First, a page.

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August 13 2020

Maximising Law Firm Relationships: A How-to Guide for In-house Counsel

Tips & Tricks

Harry Mellor

Harry Mellor

Maximising Law Firm Relationships: A How-to Guide for In-house Counsel

On our latest GC call we were delighted to welcome Will Long, Client Partnership Director at Alacrity, who shared some valuable insights into how general counsel can get more value out of their external law firm relationships. For Will, three key areas must be considered when trying to drive valuable relationships between the two: controlling costs; transparency; and evolving relationships through data.

Cost Control

Unsurprisingly, controlling costs is a key challenge for many businesses at the moment. However, this must not be narrowed down to minimising costs exclusively, but must also be considered in relation to performance value, and what each party’s expectations are at the beginning of the engagement. Interestingly, when attendees were polled during the call, performance ranked top when considering what had led to good relationships with law firms in the past.

Will also posed an interesting analogy on the topic of costs: how often do you go into a store, pick up an item without looking at the price tag, and then try to negotiate what you think is a fair price on the way out? For Will, this can often be the situation that counsel find themselves facing, whereby costs are only discussed through retrospective conversations, once matters have been completed. The key issue here is that each party may disagree on what are appropriate costs, which ultimately leads to an adversarial conversation which can cause negative feelings and waste time.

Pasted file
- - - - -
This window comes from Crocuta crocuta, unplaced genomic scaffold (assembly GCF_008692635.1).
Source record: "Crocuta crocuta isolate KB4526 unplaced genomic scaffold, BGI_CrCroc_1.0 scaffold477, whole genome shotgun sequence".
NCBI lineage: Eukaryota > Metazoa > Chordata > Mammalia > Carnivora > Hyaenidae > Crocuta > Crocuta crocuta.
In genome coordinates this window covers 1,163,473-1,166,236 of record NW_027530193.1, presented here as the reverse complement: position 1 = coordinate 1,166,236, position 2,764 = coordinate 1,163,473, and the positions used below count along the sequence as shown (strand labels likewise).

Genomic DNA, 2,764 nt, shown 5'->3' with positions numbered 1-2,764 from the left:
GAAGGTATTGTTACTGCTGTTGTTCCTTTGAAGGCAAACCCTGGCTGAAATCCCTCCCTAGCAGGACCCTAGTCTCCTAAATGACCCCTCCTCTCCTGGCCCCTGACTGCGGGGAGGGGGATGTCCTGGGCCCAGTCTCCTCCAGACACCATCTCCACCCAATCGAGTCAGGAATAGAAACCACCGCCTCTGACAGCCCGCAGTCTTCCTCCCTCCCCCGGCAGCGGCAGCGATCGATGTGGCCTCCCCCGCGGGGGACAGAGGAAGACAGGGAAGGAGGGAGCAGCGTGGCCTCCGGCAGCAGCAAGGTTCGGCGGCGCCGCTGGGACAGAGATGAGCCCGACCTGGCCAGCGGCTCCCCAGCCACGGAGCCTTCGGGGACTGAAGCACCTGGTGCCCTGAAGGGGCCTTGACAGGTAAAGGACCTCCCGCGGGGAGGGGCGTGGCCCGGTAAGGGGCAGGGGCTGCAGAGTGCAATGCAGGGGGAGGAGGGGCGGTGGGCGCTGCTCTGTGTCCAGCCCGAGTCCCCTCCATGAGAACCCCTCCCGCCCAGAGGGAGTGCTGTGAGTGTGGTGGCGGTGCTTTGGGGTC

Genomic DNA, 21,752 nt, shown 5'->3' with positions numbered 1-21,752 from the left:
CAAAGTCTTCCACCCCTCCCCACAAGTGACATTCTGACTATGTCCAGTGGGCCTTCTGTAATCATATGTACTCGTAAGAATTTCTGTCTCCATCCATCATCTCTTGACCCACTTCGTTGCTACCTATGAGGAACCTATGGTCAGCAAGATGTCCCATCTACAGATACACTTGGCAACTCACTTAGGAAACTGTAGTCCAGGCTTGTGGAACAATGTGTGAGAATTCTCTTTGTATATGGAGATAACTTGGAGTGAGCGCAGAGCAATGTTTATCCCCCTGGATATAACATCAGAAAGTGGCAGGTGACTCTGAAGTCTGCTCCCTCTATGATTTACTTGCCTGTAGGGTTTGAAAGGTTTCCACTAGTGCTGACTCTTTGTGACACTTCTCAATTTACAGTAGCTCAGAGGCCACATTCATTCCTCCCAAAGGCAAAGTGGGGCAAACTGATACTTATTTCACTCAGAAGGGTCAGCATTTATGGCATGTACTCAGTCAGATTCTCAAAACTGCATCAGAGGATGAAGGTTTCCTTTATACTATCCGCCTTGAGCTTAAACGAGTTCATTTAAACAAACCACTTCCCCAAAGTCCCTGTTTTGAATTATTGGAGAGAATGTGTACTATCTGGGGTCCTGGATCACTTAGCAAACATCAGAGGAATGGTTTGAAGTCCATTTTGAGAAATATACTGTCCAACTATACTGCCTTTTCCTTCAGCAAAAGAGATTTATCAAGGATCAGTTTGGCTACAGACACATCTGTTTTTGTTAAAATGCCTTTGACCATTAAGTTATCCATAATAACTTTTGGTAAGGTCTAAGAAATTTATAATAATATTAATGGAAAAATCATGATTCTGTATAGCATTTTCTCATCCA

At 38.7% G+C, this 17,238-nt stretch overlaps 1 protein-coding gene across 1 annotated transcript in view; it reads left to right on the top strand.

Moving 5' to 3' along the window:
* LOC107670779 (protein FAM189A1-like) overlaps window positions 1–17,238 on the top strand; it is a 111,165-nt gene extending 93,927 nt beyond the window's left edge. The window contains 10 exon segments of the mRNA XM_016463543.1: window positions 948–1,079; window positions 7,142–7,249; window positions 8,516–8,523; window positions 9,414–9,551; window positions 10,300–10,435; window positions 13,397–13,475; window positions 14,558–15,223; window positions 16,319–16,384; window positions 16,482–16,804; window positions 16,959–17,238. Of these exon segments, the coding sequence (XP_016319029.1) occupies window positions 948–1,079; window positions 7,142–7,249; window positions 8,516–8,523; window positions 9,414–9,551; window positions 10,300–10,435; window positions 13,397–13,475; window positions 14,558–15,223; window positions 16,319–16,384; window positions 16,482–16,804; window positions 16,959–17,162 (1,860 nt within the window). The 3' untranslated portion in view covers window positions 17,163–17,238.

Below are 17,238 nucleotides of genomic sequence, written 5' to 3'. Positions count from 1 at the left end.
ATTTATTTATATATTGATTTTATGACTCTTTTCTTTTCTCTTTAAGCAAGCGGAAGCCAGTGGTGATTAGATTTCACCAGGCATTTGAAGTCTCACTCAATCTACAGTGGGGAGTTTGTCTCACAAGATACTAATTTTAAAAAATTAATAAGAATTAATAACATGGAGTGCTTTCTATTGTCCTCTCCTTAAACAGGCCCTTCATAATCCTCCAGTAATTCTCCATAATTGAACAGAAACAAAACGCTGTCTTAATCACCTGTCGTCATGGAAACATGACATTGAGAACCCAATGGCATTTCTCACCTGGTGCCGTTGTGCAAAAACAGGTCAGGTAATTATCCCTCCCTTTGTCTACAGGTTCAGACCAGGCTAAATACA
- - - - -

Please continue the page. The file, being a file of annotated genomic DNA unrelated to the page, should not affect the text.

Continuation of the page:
So how can this be improved? There is an increasing trend of agreeing fees up-front for legal work. Where the in-house team is able to accurately and fairly cost the work prospectively, a clear understanding of value can be gained as the relationship progresses. By adopting this fee model, if expectations are not being met, a more constructive conversation can also be had in ‘real time’ as opposed to retrospectively, helping to mitigate negative feelings later down the line.

Transparency

Linked to the above is the need for transparency between in-house counsel and external legal teams. Although being open about costs and capabilities is important, Will has found that the key to a transparent relationship is ‘drawing back the veil’ on the wider aspects of the relationship. It is important not to only focus on areas of improvement and whether you will engage that firm again. Instead, the firms which are delivering on promises must be highlighted and invested in. These may be firms which are ‘punching above their weight’ in terms of the value they are delivering, however in-house teams must be alert and able to recognise them when they present themself.

Data-driven Relationships

Finally, a lot of people are using data to drive change and make optimal decisions, and this data falls on a spectrum. At one end, very large legal functions possess so much data that it becomes unwieldy and far from user-friendly. At the other, smaller firms may be struggling to identify where the value lies from their data, particularly if their data is being delivered to them ex post facto. Legal teams often try to incorporate data when making business cases for law firm relationships. However, where this data is wide-reaching and more complex than necessary, the waters are muddied instead of clarified. Keeping data streamlined and easily digestible allows data to carry more weight as teams are encouraged to use it. Strong law firm relationships can then be forged at the outset, as in-house teams have a realistic expectation of what value they can deliver and at which point on the timeline.